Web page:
When I Caught My Own Tagged Redfish

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Redfish populations have skyrocketed in recent decades and we are learning much about them.

 The species is fast growing, reaching approximately 11 inches and 1 pound in its first year, 17-22 inches and 3-1/2 pounds in two years, and 22-24 inches and 6-8 pounds in three years. The world record red drum weighed 96 pounds and hailed from North Carolina. The current Texas record is 55 pounds.

Red drum reach sexual maturity between their third and fourth years when they are about thirty inches long. They spawn in the Gulf, possibly near the mouths of passes. On the Texas coast spawning occurs generally from mid-August through mid-October. Eggs hatch within 24 hours and are carried into the bays by tidal current. The larval red drum seeks quiet, shallow water with grassy or muddy bottoms,” according to TPWD.

For the first three years, redfish live in the bays or in the surf zone near passes and jetties. Evidence from TPWD’s tag returns show that they remain in the same area and generally move less than three miles from where fisheries officials tag them. I know this firsthand.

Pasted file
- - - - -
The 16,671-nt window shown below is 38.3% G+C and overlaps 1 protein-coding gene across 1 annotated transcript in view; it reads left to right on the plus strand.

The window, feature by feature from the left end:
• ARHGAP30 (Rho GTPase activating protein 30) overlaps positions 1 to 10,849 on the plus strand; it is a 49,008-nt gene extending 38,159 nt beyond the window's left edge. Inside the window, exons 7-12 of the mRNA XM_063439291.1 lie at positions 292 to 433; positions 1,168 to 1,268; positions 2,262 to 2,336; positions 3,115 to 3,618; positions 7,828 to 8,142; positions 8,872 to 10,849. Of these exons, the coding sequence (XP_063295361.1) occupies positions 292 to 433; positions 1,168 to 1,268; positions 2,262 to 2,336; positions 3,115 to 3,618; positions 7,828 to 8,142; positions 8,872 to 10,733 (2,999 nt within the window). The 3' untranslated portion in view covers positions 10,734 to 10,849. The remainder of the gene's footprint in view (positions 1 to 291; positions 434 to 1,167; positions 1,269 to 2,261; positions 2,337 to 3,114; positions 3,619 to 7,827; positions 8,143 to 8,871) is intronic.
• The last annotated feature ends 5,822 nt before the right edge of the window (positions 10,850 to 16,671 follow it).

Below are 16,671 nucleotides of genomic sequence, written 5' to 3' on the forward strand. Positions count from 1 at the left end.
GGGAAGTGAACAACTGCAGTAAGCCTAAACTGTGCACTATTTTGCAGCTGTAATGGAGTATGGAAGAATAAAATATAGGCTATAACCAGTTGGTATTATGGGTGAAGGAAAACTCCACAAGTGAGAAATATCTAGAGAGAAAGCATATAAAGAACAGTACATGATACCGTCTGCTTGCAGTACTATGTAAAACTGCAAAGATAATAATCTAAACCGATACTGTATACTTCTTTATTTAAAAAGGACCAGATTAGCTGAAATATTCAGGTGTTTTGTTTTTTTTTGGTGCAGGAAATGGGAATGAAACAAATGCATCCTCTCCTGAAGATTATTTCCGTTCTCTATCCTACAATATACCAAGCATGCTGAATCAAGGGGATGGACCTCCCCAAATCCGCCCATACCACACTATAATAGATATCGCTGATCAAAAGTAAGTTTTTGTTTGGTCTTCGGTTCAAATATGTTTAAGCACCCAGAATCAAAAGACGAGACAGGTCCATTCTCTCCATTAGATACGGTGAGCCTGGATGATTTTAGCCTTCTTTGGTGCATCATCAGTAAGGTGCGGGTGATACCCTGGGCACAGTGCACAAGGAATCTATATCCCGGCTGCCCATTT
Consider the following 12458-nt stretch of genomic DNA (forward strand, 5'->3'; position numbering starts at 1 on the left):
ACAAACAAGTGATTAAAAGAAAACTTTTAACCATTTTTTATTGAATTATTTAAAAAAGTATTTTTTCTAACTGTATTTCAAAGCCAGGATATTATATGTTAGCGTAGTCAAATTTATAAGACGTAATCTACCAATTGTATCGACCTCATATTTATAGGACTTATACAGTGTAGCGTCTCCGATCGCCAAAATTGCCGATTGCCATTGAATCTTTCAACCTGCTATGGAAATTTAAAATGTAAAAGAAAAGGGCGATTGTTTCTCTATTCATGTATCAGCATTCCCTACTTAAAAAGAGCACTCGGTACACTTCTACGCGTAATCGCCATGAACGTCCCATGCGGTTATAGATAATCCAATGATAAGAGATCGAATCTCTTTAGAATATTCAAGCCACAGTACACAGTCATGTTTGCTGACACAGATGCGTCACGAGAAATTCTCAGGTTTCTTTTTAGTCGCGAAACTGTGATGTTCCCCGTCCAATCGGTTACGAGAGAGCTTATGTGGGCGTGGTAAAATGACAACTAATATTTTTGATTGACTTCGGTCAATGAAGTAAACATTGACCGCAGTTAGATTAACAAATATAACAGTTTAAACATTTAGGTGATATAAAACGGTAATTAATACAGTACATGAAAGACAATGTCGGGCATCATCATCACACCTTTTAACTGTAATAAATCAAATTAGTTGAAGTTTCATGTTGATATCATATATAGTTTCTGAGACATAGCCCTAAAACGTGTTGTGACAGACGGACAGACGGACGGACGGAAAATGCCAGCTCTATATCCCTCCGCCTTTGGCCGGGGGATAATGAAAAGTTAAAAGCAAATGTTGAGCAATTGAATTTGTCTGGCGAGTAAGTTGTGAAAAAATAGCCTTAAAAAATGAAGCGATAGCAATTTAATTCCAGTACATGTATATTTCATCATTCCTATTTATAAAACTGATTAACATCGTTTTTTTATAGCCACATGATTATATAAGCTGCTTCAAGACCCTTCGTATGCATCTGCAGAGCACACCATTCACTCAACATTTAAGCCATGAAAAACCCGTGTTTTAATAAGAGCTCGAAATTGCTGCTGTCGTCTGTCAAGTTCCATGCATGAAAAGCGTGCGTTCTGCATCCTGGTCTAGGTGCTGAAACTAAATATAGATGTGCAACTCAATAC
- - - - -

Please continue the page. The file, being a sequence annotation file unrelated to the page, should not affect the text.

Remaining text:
In June 1999, while fishing the Texas side of the Sabine jetties with Bill Killian of Orange, I caught a redfish that I had tagged more than three weeks ago at the cluster of rigs located just east of the jetties. I was hoping other anglers would catch some of the fish I had tagged, but never thought I would.

Nasty green algae covered the tag, but it was easy to read after I wiped it off. The tag’s number was 31. The big red was caught and released like all others that day and perhaps to be caught again by another angler. The chances of catching one’s own tagged fish has to be miniscule, but it proved these fish do not always move much.

 TPWD notes that as they mature, they move from the bays to the Gulf of Mexico where they remain the rest of their lives, except for infrequent visits to the bays. Although there is little evidence of seasonal migrations, anglers find concentrations of red drum in rivers and tidal creeks during the winter.

Another phenomenon is “tailing,” which involves the reds tails sticking out of the water as they feed in the shallows. In some areas, anglers should call this “backing” because you see a lot more back and dorsal fin than spotted tail at a 45-degree angle. Either way, it is awesome.

TPWD has successfully stocked them in several freshwater reservoirs including Fairfield, Braunig, and Calaveras. They cannot spawn in these lakes, but they grow to immense size and take to the habitat like, well, a fish takes to water. Instead of feeding on crab, they eat crawfish and terrorize the perch, shad, bass, and other wimpy freshwater species.

Redfish are highly adaptable, and this allows them to survive in many habitats and live to great age. According to the North Carolina Department of Environment and Fisheries, the oldest recorded specimen was 62 years old, caught in the Atlantic Ocean.

Chester Moore, Jr.


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